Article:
Griffin’s last three years in Bendigo were played under coach Simon Pritchard, who remains at the Spirit helm this season.
“I haven’t tried to worry about what Simon is going to do to try to affect me; it has been more about how I can best prepare myself and my team-mates and look at what we can do well,” Griffin said.
“Otherwise it can become a bit of a guessing game and too much energy gets wasted on uncertainties.”
Given the form she is in and the way in which he has so often seen up close how dominant a force she can be, Pritchard says containing Griffin will take a mighty team defensive effort.
Griffin leads the WNBL in rebounds per game (12.3) and is second in scoring (19.4) as part of a star-studded Canberra team that is third on the ladder with a 6-4 record, but coming off a pair of defeats last weekend.
Griffin’s red-hot form comes on the back of hip surgery that ended her final year with the Spirit last season after just six games.
“She’s probably in the best form of her career at the moment, so for us it’s about limiting her possession and not allowing her to get too much of it down in the paint,” Pritchard said.
“There’s nothing we can do about her work-rate; she works incredibly hard and it will be a case of trying to put as many players as we can on her to match her hardness.
“But as far as I’m concerned, Kelsey made the best decision for herself at the time to go to Canberra and I’ve certainly got no animosity. She gave me everything when she played for the Spirit and that’s all you can ask of any player.”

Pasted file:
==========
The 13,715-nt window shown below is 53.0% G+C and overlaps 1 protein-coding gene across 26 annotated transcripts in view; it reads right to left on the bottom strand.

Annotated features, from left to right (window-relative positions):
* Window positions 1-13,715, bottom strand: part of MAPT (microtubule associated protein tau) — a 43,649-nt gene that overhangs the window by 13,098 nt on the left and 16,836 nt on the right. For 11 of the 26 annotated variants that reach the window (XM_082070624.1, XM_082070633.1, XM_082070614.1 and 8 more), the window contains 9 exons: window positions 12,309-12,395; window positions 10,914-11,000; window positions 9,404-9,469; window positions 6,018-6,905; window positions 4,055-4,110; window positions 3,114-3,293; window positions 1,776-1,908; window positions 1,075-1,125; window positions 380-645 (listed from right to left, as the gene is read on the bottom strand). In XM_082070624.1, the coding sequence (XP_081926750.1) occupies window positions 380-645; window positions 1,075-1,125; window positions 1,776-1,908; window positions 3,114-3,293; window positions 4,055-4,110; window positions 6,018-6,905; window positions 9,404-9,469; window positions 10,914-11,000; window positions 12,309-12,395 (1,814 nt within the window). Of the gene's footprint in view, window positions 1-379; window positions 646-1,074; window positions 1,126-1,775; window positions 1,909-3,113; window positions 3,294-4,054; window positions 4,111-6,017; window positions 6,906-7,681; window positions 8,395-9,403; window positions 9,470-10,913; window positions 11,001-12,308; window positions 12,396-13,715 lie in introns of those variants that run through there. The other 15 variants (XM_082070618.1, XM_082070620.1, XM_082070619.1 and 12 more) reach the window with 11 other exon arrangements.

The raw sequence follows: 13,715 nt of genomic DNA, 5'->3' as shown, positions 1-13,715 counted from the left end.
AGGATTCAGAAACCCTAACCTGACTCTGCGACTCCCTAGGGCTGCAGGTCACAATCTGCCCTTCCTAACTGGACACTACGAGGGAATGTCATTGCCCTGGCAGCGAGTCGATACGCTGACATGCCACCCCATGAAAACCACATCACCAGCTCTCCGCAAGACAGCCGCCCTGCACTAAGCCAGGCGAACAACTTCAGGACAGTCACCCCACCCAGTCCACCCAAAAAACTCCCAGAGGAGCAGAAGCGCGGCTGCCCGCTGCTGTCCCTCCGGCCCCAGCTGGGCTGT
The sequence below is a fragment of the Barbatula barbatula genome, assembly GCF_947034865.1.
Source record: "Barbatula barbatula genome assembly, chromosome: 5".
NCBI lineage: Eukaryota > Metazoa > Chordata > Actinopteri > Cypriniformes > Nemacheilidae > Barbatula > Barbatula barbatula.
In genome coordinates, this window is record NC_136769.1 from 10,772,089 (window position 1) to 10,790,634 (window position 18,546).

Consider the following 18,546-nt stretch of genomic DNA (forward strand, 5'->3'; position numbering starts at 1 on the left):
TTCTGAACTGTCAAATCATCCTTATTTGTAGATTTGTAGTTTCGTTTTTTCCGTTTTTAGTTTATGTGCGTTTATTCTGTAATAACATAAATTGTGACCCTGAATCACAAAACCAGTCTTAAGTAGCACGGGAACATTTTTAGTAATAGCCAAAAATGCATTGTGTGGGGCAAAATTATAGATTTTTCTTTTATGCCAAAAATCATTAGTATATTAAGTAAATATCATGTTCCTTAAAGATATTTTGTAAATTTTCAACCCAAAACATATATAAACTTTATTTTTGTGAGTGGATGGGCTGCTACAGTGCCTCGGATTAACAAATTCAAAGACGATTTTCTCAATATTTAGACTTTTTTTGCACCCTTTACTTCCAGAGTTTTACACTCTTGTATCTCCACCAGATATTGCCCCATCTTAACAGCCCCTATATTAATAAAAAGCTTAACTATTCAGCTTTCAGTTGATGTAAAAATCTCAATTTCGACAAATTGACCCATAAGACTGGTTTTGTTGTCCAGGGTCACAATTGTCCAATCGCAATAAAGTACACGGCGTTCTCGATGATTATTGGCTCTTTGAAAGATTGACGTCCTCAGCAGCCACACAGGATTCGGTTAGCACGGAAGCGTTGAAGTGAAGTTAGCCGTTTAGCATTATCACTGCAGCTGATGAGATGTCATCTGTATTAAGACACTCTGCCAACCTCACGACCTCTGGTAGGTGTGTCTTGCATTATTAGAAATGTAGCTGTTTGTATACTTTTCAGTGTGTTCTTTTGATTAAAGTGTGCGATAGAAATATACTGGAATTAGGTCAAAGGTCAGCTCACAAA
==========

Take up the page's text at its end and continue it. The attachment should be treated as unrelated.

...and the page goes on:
Griffin isn’t the only dual Bendigo Spirit championship player on the Capitals’ roster this season.
So too is point guard Kelly Wilson, who leads the WNBL in assists per game (6.6).
However, Wilson – a veteran of more than 350 WNBL games – has plenty of experience playing against her former team having left the Spirit after 2015-16 and played the previous two years with Townsville, which included winning another championship last season.
Meanwhile, Hurst says she hasn’t yet given any thought to the looming match-up with her former side given the Spirit’s immediate focus has been on the first leg of their interstate double on Friday night in Perth against the ladder-leading Lynx.
Bendigo heads into Friday night’s game against the Lynx with a 6-6 record, but needing to regain some spark having lost its three previous games.
“To be honest, I haven’t given it any thought yet. My focus is just on the game against Perth on Friday night… the Canberra game on Sunday still seems so far away,” Hurst said earlier this week.
“So for now I’m okay about it because it hasn’t been in my mind, but I’m sure once I get to Canberra and we start preparing for the game that I’ll start to feel the kind of emotions that come with playing against a club where you spent 12 years.”
After making her debut with the club as a teenager, Hurst played 247 games for the Capitals. After three years away she returned to Canberra as captain last season, winning the club MVP and receiving the Fan Favourite award.
But the 35-year-old point guard will be anything but the fan favourite on Sunday afternoon when she steps onto the court at Canberra’s National Convention Centre at 2pm as an opposition player for the first time.
“I wear a Bendigo singlet now and that’s where my loyalty lies. As much as I have all those great memories in Canberra where I was lucky enough to win seven championships, my loyalty is with Bendigo,” Hurst said.
“As soon as I put that singlet on it is us against them, and hopefully, after the game I can shake their hands and remember some good times.”
Hurst’s return to Canberra will coincide with her receiving life membership from Basketball ACT on Sunday.
“It’s obviously a massive honour and certainly not something I expected. I loved being from Canberra and playing for the Capitals and ACT when I was growing up, so it’s fantastic to be receiving life membership.”